The Amazon Way of Writing
How to write clearly and influence people
You may know that Amazon has a no powerpoint rule. In the 1997 letter to the shareholders (which we strongly recommend you read), Bezos shared -
"We don't do PowerPoint (or any other slide-oriented) presentations at Amazon," Mr Bezos wrote. "Instead, we write narratively structured six-page memos. We silently read one at the beginning of each meeting in a kind of 'study hall.”
Explaining why the employees read the memos at the meeting, the Amazon boss said busy executives "like high school students" often "bluffed" their way through so this was his way of ensuring everyone was on the same page - literally.
Mr Bezos admitted the quality of the memos varied widely. "Some have the clarity of angels singing. They are brilliant and thoughtful and set up the meeting for high-quality discussion. Sometimes they come in at the other end of the spectrum."
Calling it the "weirdest meeting culture," he joked that new executives were often in for a culture shock while attending their first meetings at Amazon. Instead of passively listening to dull PowerPoint presentations, everyone sits silently for 30 minutes and reads a "six-page memo that's narratively structured with real sentences, topic sentences, verbs and nouns... not just bullet points." Its contents are then discussed in detail.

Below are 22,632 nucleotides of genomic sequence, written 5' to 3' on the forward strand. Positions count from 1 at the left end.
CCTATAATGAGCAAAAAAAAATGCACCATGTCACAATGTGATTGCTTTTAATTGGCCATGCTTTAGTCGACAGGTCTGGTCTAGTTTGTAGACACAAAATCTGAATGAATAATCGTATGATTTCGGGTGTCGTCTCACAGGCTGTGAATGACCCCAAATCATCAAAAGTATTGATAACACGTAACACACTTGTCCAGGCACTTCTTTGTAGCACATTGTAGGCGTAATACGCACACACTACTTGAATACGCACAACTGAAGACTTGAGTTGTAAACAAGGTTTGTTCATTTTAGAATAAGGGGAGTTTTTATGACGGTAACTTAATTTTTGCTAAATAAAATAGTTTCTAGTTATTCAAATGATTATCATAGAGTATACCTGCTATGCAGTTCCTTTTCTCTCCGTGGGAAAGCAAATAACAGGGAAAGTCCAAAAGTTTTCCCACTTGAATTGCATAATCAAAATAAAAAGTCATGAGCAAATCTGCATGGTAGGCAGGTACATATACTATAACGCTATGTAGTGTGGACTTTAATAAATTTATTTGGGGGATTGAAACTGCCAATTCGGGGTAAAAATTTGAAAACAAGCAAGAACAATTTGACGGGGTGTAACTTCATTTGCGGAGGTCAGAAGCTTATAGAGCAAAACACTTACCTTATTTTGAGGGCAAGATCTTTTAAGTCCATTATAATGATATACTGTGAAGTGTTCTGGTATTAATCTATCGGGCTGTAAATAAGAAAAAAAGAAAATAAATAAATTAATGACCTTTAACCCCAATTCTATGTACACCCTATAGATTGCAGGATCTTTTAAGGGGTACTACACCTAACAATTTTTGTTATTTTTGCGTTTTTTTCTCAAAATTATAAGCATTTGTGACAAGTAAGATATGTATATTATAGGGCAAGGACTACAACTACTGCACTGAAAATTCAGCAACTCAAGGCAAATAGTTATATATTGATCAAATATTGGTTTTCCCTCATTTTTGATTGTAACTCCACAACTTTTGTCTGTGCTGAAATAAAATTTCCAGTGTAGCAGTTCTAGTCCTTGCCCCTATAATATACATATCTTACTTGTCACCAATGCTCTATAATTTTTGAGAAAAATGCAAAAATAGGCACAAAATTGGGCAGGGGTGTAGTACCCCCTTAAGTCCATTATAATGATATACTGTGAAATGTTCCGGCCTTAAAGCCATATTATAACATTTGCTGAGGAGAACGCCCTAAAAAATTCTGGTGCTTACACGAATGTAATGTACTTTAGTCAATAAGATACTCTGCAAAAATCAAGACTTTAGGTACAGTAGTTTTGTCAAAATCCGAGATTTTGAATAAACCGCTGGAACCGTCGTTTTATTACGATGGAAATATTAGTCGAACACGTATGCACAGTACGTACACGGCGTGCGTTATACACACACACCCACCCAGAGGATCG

How Amazon Executives Structure Their Communication
Each of these points merits deep reflection:
Use less than 30 words per sentence: Remove all fluff, long-winded sentences. Short and crisp sentences are what you should strive for. Once you master the craft of clear communication, feel free to experiment.
Legend has it that Ernest Hemingway once wrote a 6 word short story. Check it out - “For sale: baby shoes, never worn.”
Replace adjectives with data: Good writing paints a specific picture in your mind and nudges you to think. Vague writing characterized by excessive use of adjectives confuses the reader.
Eliminate weasel words: Remove fluff and wage a war on wasting words to make a point
“So What” Test: Good writing is self-explanatory. The reason why people need a barrage of meetings and conference calls comes down to poor communication and suboptimal writing. Remember the New Yorker cartoon?
Those meetings really could have been emails if we wrote well.
If you are making a nuanced point, it should typically communicate everything that the reader needs to know without inflicting her with unnecessary jargon.
Replying clearly: Don’t confuse the reader, don’t confuse yourself. Reply with
c. Number /Specific insight (never with let us have a call — the outcome of a meeting/email is never a meeting/email)
d. I don’t know
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Wish you a great week ahead.
Your Network Capital Team
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